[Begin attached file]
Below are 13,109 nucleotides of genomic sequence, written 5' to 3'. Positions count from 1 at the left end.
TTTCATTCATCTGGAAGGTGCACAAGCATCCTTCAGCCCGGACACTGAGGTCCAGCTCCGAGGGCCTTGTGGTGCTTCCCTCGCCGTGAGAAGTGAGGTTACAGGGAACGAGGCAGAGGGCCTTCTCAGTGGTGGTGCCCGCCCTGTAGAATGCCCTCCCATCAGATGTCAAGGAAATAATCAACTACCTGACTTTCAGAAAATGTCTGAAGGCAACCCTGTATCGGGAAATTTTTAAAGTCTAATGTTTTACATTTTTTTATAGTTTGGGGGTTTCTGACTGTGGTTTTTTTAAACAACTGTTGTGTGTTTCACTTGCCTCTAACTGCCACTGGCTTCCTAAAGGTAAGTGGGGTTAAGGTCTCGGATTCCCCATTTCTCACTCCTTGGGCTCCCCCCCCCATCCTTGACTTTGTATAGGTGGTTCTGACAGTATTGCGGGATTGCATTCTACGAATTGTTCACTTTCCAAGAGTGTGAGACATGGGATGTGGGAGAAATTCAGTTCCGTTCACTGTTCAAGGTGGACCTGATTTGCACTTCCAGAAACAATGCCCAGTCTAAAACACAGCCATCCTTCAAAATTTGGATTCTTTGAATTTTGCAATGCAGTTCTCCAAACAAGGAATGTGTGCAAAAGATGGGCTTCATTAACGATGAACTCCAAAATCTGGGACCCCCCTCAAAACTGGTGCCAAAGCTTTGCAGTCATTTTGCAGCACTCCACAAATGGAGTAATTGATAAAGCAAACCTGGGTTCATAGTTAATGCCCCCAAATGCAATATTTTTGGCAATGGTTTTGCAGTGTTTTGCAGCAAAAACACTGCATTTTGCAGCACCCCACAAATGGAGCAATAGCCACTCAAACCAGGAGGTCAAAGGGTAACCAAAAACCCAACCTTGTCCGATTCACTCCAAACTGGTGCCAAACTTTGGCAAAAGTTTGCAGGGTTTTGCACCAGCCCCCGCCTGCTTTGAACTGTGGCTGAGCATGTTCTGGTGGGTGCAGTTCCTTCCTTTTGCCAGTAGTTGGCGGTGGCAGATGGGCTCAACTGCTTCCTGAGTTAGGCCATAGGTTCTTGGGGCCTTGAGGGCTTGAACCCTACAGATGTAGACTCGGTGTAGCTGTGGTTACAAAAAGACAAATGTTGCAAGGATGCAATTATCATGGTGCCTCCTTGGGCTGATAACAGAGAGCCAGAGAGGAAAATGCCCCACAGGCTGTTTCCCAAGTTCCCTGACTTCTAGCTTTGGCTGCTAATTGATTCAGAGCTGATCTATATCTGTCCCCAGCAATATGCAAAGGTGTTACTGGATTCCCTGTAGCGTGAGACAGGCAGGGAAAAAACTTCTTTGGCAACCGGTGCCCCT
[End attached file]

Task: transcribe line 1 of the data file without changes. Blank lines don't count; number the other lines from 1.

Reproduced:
Below are 13,109 nucleotides of genomic sequence, written 5' to 3'. Positions count from 1 at the left end.